Saturday 16 March 2013

Wild Hut 18

Kinnoull Hill, Perth

Whilst relaxing in front of the TV one evening I received a random text from a friend which read: “Al Humphreys is around Crieff on the 14th and is looking for a micro-adventure. If you’re about you should contact him through his website and build a wild hut with him! He’d love it”. I laughed off this crazy notion for a few minutes until it quickly grew substance and formed details in my mind. Alastair Humphreys is an adventurer I’ve followed for some time who has completed many inspirational expeditions across the globe.


I thought it would be a bit like asking David Attenborough to come round to your house and make a documentary about your cat, it would be unlikely at best. I eventually decided to bite the bullet and contact Al - I could only embarrass myself I thought, and I was well used to that so where’s the harm!?’ I dropped him a quick email, confirmed details…and within hours it was strangely set in my diary.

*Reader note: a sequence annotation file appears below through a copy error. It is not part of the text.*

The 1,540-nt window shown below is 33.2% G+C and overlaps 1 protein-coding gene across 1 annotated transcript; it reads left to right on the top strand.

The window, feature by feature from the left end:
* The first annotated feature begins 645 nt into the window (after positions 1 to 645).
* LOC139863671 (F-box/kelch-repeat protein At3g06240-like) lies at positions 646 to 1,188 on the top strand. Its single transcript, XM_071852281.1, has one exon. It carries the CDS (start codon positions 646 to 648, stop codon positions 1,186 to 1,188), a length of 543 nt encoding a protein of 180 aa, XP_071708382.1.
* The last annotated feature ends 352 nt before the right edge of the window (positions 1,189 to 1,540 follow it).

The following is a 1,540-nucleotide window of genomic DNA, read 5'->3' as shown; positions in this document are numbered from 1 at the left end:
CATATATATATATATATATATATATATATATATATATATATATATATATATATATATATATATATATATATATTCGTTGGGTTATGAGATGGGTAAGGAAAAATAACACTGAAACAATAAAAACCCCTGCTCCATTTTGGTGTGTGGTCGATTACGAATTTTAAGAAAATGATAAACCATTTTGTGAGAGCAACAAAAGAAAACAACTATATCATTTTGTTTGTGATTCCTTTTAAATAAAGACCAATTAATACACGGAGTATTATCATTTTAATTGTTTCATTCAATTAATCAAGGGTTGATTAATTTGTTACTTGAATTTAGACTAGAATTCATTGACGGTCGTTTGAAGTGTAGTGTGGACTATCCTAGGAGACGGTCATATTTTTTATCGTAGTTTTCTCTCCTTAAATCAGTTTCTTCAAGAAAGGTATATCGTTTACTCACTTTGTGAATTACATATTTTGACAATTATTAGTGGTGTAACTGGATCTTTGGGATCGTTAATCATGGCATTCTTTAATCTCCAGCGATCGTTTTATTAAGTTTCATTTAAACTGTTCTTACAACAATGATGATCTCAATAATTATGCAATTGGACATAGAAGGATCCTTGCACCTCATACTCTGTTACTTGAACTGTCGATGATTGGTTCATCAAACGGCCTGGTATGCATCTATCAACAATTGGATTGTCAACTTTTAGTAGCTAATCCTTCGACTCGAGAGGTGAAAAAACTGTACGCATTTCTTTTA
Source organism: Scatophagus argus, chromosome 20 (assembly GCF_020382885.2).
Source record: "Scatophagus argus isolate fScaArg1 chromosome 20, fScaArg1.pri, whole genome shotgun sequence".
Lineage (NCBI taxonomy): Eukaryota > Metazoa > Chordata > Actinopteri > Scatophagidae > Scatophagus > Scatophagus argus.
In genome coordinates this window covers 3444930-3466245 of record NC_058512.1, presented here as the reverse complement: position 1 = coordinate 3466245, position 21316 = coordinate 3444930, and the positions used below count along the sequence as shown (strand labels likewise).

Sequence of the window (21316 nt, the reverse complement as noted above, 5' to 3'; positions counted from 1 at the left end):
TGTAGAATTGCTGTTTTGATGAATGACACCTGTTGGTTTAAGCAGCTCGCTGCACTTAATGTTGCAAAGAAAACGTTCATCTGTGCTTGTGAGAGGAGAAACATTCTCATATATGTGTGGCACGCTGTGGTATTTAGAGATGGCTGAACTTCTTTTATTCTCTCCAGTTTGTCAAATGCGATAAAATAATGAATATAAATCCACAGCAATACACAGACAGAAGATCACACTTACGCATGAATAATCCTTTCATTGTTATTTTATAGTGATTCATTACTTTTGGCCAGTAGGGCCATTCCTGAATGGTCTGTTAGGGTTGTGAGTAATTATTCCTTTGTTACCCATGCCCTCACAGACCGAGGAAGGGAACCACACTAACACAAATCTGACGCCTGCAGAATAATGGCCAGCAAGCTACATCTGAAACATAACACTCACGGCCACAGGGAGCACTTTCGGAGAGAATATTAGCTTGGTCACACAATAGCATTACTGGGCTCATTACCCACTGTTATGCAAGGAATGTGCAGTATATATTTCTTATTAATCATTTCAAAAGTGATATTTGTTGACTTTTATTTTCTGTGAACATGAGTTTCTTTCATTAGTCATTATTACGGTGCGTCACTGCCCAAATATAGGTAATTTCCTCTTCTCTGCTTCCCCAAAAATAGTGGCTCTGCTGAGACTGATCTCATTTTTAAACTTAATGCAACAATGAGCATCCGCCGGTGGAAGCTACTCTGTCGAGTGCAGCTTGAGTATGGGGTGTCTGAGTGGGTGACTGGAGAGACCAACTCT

Now – on a separate tangent, on the other side of the world, the famous Scottish cyclist and broadcaster Mark Beaumont was embarking on a brave ascent of Patagonia’s highest peak, Cerro San Valentin. Mark is a local lad, and was the obvious first choice for any micro-adventure in Perthshire. He initially had to decline due to his expedition commitments, but treacherous conditions and injury saw them return home one week early from the mountain. Mark was now keen to experience this strange den-building challenge and confirmed his attendance during the long-haul flights back from the Santiago.